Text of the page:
Aurora city council to decide fate of Columbine Ditch

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From The Denver Post (Carlos Illescas):

Developer Bobby Ginn had entered a contract with the Pueblo water board to purchase 1,337 acre-feet of water from the Columbine Ditch near Leadville. But Aurora has a right-of-first refusal, and the city is partnering with the Climax molybdenum mine to purchase the water for a total of $30.4 million, said Greg Baker, spokesman for Aurora Water. Climax will pay about a third of that…

Paul Fanning, spokesman for the Pueblo Board of Water Works, said he had not yet heard of Aurora’s intentions to purchase the water. He said that when Ginn signed a contract to purchase the water, Aurora had 60 days to match it. “I know Aurora has been working on it,” Fanning said. “But until that happens, we have an accepted approved contract with the Ginn organization.”

More Coyote Gulch coverage here and here.

1000 posts on WordPress

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The post below is number one thousand since I came over here to WordPress. WordPress is good, productive, software.

It’s appropriate that the thousandth post here would be about wastewater since I spent so many years at Denver Wastewater. I’ve switched careers recently and now I’m at the upstream end of a house.

Thanks to all you water nuts that read Coyote Gulch my hits are way up over the old Radio Userland weblog.

Fruita: City Council moves on funding new wastewater treatment plant

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From the Grand Junction Daily Sentinel (Le Roy Standish):

on Tuesday, funds from the American Recovery and Reinvestment Act were tapped to help get construction going on the wastewater treatment plant, 1480 U.S. Highway 6&50. The federal dollars are making a low-interest — 3.5 percent — loan of $5 million available to Fruita, which will allow construction to start as the 2013 deadline to have the new plant online looms. “This is the single largest construction project in the history of Fruita and it is mandated by the federal government,” Fruita Mayor Ken Henry said. The low-interest loan is being provided by the Colorado Water Resources and Power Development Authority. An injection of stimulus money from Washington is allowing the authority to offer the low-rate loan, said City Manager Clint Kinney…

The longer-term loan will be in the neighborhood of $25 million and have a 2 1/2 percent interest rate, Kinney said. Before the influx of stimulus money, the interest rate was close to 5 percent, he said.

More Coyote Gulch coverage here.

Precipitation (storage) news: San Juan River seeing increased flows

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From The Durango Herald:

[Wednesday, July 8] Declining river flows in the San Juan Basin are leading the Bureau of Reclamation to increase water releases from Navajo Reservoir to 800 cubic feet per second…The increase goes into effect today at 4 a.m…”We’re releasing what’s required for irrigation,” about 610 cubic feet per second, [Vallecito Reservoir Superintendent Hal Pierce] said. Lemon Reservoir was releasing water at 175 cubic feet per second Tuesday.

From the Cortez Journal (Kristen Plank):

McPhee Reservoir is sitting at an active capacity of 217,000 acre-feet, with a maximum capacity of 229,000 acre-feet. The result is an approximate 12,000 acre-feet decrease, or an almost 3-foot drop in elevation, said Mike Preston, general manager of the Dolores Water Conservancy District…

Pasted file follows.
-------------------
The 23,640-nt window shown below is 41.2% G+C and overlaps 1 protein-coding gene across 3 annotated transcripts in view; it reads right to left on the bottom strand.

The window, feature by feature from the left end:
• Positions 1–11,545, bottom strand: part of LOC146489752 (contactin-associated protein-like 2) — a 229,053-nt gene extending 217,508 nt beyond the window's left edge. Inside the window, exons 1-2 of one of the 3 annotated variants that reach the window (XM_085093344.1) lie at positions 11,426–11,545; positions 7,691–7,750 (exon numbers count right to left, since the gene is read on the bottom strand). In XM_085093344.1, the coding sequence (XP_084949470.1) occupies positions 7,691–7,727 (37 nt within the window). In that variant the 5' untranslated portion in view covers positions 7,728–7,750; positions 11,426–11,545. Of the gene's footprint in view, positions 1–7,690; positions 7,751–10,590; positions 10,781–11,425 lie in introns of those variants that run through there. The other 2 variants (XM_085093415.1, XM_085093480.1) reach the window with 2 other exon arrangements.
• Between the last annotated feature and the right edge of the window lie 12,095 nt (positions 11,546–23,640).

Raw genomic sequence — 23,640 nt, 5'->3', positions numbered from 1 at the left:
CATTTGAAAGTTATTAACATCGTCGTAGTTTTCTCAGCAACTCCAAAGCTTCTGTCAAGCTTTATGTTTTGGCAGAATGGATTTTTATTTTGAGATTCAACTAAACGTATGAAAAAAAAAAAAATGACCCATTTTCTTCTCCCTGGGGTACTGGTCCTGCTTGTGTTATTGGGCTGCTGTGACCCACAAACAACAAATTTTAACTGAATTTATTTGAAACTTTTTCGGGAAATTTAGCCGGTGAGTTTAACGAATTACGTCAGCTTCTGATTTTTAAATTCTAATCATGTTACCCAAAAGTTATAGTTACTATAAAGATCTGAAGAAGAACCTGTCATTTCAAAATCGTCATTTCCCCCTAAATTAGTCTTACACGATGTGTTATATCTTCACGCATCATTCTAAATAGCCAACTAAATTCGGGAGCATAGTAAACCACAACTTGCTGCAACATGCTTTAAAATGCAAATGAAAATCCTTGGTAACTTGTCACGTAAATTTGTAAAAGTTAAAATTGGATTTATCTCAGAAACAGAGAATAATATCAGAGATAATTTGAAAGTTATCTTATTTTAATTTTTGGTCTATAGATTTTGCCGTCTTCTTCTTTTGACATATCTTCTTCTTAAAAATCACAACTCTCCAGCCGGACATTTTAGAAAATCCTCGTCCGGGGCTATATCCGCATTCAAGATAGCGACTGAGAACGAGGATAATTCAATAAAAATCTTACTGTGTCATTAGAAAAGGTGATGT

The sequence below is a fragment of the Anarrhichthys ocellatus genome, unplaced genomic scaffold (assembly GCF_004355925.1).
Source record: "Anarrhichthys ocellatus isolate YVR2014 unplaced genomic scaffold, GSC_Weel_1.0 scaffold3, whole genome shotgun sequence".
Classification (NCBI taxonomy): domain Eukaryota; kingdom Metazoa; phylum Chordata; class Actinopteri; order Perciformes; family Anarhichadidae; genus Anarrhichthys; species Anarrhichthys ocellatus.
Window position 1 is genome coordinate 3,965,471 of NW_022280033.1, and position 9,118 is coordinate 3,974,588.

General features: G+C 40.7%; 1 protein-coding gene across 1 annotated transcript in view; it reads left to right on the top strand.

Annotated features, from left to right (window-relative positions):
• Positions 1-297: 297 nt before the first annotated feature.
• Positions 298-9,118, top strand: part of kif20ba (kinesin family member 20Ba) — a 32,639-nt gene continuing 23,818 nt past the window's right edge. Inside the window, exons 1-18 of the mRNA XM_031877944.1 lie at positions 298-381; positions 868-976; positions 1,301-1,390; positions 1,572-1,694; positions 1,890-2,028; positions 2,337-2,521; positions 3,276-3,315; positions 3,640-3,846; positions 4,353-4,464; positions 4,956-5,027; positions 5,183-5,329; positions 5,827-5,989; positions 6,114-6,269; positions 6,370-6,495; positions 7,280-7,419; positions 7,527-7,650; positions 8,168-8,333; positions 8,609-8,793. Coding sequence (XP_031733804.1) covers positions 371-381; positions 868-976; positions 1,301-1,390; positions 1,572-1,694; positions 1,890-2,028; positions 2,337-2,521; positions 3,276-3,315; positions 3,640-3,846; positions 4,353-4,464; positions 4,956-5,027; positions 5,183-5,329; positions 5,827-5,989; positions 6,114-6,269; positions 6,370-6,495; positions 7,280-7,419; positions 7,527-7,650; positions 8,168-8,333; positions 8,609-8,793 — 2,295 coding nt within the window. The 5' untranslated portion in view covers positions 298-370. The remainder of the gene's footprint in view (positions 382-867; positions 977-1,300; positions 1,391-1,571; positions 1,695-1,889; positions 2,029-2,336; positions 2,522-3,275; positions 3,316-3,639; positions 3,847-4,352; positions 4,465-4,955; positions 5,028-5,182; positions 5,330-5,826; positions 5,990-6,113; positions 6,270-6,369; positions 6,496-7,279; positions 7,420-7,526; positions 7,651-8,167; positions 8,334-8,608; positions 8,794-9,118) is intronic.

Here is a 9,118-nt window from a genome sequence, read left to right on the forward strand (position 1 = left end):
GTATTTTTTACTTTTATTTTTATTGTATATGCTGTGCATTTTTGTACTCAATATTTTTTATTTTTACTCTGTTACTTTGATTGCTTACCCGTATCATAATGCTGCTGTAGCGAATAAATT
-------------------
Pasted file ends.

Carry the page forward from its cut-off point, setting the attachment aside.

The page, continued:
In June, McPhee sat completely full until the 10th. Last year, the reservoir stayed full until July 19. “The reservoir did not stay full as long (this year) because we didn’t have the snowpack that we did in 2008,” Preston said. “But since the water usage was more moderate because of the cool, cloudy weather, we are only about six days ahead of where we were in 2008.”[…]

“The good news is that we filled this year for the second year in a row,” Preston said. “We are in good shape to meet all of our allocations for 2009…

Jackson Gulch Reservoir is also in good shape for the season, said Mancos Water Conservancy District Superintendent Gary Kennedy. The reservoir’s active capacity sits at 10,000 acre-feet and is roughly 200 acre-feet from full now. The reservoir was very close to full for July 4, which Kennedy said is unusual for this time of year.

Colorado Weed Awareness Week July 12-18

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From the Craig Daily Press:

Gov. Bill Ritter declared this week as Colorado Weed Awareness Week in an effort to raise awareness about the issue. “Noxious weeds threaten the integrity of Colorado’s lands,” said Kelly Uhing, Colorado state weed coordinator. “Together, we can effectively and appropriately control weed infestations and minimize the threat weeds pose to agriculture, Colorado’s natural heritage and our quality of life.”

There are 71 weeds on Colorado’s noxious weed list. The most aggressive and widespread weeds are Canada thistle, field bindweed, leafy spurge, Russian knapweed and yellow toadflax…

To protect Colorado’s lands, the Colorado Department of Agriculture has helped communities form partnerships and coordinate weed management activities. Uhing also has distributed $350,000 in grants each year to assist counties, municipalities and others in their weed management efforts. Moffat County recently received a grant to pay for 85 percent of the cost to hire a two-man crew to eradicate yellow starthistle, a weed that is particularly poisonous to horses. For more information on CDA’s noxious weed management program, including photos and lists of noxious weeds, visit http://www.colorado.gov/ag/csd.

More Coyote Gulch coverage here.